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  • Writer's pictureTerry Miller

Why Do We Warm Up?

Why do we do that?

The Warm Up

Warming your body it makes it more pliable. In other words it can stretch more. Your muscles are created to stretch about 150%. Just like many other substances, warming muscles up makes them more pliable so they can achieve their maximum lengthening without any damage to the muscle fibers. Stretching is best when the muscles are warm, not cold.

Your joints are may be the most important thing to warm up. Especially as you age. Like me. The synovial fluid inside of your joints, when heated, becomes thinner and thereby creates a better coating for your joints to move. That fluid is important because it reduces the friction not only on your bones, but on your soft tissues within the joint. The breakdown of cartilage is a huge contributor to joint problems and synovial fluid reduces the friction and therefore, the wear on the tissue.

Warming up also increases blood flow to your entire body and thus increases your temperature and metabolism. Increased blood flow also means you are oxygenating your system at a higher rate. This is a good thing for many reasons. It also prepares the body to rid itself of lactic acid (think of lactic acid like the exhaust of your energy usage), and allows you to clear it from your body at a higher rate. That translates into more endurance during exercise and a higher lactic threshold (that point where your body can’t get rid of enough lactic acid and you have to slow down).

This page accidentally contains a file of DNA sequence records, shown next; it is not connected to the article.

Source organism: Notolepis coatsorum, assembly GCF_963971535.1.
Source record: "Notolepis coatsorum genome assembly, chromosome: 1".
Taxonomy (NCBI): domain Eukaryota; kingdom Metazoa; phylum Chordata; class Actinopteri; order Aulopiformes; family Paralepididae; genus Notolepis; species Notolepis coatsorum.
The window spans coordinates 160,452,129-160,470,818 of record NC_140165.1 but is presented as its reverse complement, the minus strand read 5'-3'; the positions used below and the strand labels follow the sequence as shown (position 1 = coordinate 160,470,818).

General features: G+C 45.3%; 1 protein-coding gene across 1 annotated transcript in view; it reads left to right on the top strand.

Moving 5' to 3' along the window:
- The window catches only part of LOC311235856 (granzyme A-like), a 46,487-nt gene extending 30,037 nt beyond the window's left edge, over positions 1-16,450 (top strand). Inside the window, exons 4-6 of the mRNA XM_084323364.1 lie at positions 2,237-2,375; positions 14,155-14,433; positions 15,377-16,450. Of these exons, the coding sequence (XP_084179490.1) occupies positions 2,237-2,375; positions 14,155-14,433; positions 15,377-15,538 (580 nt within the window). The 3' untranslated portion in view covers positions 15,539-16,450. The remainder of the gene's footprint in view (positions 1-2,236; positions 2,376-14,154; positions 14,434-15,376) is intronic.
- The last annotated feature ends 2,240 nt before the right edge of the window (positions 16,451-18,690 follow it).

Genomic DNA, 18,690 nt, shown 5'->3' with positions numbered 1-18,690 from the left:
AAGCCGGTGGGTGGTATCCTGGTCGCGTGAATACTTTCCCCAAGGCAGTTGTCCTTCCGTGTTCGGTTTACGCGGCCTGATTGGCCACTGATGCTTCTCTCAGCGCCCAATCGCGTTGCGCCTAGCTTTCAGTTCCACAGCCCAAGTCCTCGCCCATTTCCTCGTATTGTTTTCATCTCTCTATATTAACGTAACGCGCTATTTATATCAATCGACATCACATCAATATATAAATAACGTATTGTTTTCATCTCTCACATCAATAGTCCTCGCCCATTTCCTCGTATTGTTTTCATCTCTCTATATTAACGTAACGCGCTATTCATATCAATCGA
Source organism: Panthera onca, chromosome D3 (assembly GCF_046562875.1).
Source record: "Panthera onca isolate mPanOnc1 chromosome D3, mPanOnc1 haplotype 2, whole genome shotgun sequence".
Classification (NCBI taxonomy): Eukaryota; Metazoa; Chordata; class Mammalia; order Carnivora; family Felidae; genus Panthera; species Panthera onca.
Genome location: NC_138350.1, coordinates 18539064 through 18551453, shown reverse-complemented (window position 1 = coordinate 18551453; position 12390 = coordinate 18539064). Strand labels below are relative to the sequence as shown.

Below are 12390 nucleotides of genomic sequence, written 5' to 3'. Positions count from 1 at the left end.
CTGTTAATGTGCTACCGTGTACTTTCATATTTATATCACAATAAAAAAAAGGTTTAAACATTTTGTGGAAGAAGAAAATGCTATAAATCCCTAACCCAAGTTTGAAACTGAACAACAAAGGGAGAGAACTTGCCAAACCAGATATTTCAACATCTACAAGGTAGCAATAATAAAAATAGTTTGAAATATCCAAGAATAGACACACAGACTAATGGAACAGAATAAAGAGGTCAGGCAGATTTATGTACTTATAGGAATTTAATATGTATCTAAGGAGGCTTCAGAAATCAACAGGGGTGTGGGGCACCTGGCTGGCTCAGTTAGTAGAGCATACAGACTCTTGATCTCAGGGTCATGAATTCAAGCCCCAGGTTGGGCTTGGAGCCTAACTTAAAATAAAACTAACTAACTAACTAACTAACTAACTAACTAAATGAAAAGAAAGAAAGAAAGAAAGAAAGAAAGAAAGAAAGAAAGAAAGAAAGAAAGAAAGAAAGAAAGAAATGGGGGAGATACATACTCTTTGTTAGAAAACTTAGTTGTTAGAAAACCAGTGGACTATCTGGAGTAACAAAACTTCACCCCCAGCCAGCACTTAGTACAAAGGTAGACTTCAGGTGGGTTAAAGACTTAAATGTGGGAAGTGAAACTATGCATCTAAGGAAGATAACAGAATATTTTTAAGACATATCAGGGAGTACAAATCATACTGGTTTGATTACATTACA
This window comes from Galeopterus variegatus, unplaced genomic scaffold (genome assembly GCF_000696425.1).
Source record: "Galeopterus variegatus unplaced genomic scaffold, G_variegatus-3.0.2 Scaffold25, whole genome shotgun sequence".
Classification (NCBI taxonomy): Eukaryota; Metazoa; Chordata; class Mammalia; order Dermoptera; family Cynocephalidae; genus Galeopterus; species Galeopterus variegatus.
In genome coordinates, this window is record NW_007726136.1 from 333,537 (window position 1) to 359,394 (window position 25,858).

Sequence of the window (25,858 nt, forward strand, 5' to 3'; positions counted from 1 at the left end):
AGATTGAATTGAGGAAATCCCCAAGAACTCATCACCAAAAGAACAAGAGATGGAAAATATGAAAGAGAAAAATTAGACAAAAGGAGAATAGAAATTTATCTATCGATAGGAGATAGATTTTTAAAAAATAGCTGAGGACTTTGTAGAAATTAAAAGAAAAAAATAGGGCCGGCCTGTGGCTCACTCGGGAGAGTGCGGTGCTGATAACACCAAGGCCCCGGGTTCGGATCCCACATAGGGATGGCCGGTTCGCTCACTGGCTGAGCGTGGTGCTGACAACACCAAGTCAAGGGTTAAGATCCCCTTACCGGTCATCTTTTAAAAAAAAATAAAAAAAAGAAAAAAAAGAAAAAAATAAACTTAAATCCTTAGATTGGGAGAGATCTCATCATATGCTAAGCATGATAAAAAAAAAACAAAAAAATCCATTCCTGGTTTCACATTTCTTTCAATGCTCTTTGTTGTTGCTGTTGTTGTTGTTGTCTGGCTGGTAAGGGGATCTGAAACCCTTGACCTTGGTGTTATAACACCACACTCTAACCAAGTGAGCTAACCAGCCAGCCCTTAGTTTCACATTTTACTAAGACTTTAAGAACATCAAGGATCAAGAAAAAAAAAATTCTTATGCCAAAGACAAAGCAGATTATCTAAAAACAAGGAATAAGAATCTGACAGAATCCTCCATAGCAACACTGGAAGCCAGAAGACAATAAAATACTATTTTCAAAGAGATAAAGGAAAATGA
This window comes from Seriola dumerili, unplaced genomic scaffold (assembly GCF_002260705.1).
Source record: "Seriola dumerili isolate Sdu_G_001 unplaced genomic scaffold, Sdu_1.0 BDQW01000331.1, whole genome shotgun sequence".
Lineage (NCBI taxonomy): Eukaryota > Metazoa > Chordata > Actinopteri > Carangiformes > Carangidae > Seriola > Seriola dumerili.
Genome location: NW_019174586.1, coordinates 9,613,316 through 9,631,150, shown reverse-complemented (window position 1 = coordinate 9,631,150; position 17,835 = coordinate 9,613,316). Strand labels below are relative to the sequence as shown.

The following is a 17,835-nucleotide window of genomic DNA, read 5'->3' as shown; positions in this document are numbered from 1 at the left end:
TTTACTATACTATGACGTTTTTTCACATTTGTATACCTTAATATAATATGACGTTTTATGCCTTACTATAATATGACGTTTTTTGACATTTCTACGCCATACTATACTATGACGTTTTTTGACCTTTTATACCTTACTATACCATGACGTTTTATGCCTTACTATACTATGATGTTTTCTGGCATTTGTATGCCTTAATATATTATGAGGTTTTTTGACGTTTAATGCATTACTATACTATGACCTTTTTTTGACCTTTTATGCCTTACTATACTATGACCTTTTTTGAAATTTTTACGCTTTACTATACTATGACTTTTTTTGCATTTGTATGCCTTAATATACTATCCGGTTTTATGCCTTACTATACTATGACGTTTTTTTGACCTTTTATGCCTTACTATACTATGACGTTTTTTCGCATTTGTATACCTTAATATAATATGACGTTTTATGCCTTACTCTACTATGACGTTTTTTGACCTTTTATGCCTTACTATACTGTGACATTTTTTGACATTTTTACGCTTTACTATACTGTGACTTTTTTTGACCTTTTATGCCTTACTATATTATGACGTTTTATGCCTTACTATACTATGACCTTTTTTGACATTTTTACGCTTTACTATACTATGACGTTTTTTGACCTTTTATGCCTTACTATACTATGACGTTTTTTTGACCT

When the nervous system is prepared through warm up exercises, it communicates better with your body. Your movements are more coordinated after your warm up, which means you perform better. Not only the nervous system, but the brain itself is prepared and has more clarity and focus.

Warming up also changes your hormone levels so your body can adjust to the change in energy demands. Hormones play an essential role in triggering the release of glycogen and other chemicals used in energy production and carbohydrate usage for energy demands.

Finally, warming up and raising your heart rate prepares your body to increase the heart rate in the future. In other words, instead of going from 0-60, you are warming up to 30 and then going from 30-60. It creates less of an initial stress. It makes it easier on the cardiovascular system to meet the demands of an intense workout.

And that my friends, is why we warm up.


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